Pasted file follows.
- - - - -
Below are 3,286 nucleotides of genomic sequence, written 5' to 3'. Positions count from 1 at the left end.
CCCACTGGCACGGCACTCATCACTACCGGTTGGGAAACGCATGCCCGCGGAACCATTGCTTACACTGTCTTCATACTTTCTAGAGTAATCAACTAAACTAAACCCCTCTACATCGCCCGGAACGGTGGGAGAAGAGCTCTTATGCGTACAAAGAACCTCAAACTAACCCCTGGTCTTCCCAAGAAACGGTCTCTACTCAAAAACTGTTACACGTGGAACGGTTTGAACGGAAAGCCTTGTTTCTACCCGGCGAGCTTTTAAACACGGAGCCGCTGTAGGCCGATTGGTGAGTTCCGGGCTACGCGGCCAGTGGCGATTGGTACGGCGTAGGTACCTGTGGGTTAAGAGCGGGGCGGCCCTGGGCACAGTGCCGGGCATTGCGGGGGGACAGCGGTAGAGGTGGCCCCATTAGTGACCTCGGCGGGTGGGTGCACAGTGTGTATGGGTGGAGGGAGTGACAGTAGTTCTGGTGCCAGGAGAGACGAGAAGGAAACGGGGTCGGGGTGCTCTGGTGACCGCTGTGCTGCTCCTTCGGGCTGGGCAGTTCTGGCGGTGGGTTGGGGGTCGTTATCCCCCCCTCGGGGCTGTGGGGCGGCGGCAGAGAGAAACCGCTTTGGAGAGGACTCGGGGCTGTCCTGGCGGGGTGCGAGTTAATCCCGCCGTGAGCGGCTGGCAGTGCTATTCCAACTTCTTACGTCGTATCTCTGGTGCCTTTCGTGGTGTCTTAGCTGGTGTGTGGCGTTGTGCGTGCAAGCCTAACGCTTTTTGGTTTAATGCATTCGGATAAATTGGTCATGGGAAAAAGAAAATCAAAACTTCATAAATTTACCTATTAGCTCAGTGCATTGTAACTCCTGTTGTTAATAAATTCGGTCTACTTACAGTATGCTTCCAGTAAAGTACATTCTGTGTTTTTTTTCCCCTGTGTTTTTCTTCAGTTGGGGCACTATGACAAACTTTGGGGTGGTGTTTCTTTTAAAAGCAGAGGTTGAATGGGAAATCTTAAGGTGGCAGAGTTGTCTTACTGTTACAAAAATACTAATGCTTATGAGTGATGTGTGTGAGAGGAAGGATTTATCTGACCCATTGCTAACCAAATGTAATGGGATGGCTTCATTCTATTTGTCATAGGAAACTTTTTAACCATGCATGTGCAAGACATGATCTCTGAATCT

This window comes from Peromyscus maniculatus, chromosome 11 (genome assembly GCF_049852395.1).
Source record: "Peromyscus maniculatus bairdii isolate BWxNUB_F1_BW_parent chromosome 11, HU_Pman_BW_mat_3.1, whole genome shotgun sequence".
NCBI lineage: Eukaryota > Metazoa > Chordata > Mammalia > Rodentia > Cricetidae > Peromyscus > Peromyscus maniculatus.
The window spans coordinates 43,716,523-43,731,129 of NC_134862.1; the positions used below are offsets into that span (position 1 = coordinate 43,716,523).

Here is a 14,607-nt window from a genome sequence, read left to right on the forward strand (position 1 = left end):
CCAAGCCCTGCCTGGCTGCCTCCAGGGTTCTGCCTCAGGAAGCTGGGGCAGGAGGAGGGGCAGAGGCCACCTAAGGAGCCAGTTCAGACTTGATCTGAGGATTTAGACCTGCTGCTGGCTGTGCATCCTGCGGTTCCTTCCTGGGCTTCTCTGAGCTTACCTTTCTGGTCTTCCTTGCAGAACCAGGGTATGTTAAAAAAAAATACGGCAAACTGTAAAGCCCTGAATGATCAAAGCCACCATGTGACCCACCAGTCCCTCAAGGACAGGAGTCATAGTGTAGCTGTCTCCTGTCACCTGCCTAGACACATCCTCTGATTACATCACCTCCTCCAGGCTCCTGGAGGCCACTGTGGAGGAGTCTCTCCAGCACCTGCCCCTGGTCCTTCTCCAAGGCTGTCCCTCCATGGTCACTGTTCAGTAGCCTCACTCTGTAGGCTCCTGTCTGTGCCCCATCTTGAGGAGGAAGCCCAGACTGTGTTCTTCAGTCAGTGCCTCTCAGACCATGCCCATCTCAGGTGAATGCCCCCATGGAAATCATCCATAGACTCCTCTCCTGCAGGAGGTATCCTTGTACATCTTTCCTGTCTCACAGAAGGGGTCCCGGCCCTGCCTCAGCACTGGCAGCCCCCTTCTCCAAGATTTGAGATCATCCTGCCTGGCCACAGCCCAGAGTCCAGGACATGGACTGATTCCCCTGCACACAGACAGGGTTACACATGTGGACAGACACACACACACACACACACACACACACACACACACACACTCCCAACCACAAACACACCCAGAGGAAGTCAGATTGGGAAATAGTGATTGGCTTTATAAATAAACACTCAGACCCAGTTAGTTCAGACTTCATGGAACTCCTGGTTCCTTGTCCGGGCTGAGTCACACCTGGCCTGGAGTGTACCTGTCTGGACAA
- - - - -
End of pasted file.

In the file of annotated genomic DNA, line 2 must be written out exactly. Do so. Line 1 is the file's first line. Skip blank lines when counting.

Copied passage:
CCCACTGGCACGGCACTCATCACTACCGGTTGGGAAACGCATGCCCGCGGAACCATTGCTTACACTGTCTTCATACTTTCTAGAGTAATCAACTAAACTAAACCCCTCTACATCGCCCGGAACGGTGGGAGAAGAGCTCTTATGCGTACAAAGAACCTCAAACTAACCCCTGGTCTTCCCAAGAAACGGTCTCTACTCAAAAACTGTTACACGTGGAACGGTTTGAACGGAAAGCCTTGTTTCTACCCGGCGAGCTTTTAAACACGGAGCCGCTGTAGGCCGATTGGTGAGTTCCGGGCTACGCGGCCAGTGGCGATTGGTACGGCGTAGGTACCTGTGGGTTAAGAGCGGGGCGGCCCTGGGCACAGTGCCGGGCATTGCGGGGGGACAGCGGTAGAGGTGGCCCCATTAGTGACCTCGGCGGGTGGGTGCACAGTGTGTATGGGTGGAGGGAGTGACAGTAGTTCTGGTGCCAGGAGAGACGAGAAGGAAACGGGGTCGGGGTGCTCTGGTGACCGCTGTGCTGCTCCTTCGGGCTGGGCAGTTCTGGCGGTGGGTTGGGGGTCGTTATCCCCCCCTCGGGGCTGTGGGGCGGCGGCAGAGAGAAACCGCTTTGGAGAGGACTCGGGGCTGTCCTGGCGGGGTGCGAGTTAATCCCGCCGTGAGCGGCTGGCAGTGCTATTCCAACTTCTTACGTCGTATCTCTGGTGCCTTTCGTGGTGTCTTAGCTGGTGTGTGGCGTTGTGCGTGCAAGCCTAACGCTTTTTGGTTTAATGCATTCGGATAAATTGGTCATGGGAAAAAGAAAATCAAAACTTCATAAATTTACCTATTAGCTCAGTGCATTGTAACTCCTGTTGTTAATAAATTCGGTCTACTTACAGTATGCTTCCAGTAAAGTACATTCTGTGTTTTTTTTCCCCTGTGTTTTTCTTCAGTTGGGGCACTATGACAAACTTTGGGGTGGTGTTTCTTTTAAAAGCAGAGGTTGAATGGGAAATCTTAAGGTGGCAGAGTTGTCTTACTGTTACAAAAATACTAATGCTTATGAGTGATGTGTGTGAGAGGAAGGATTTATCTGACCCATTGCTAACCAAATGTAATGGGATGGCTTCATTCTATTTGTCATAGGAAACTTTTTAACCATGCATGTGCAAGACATGATCTCTGAATCT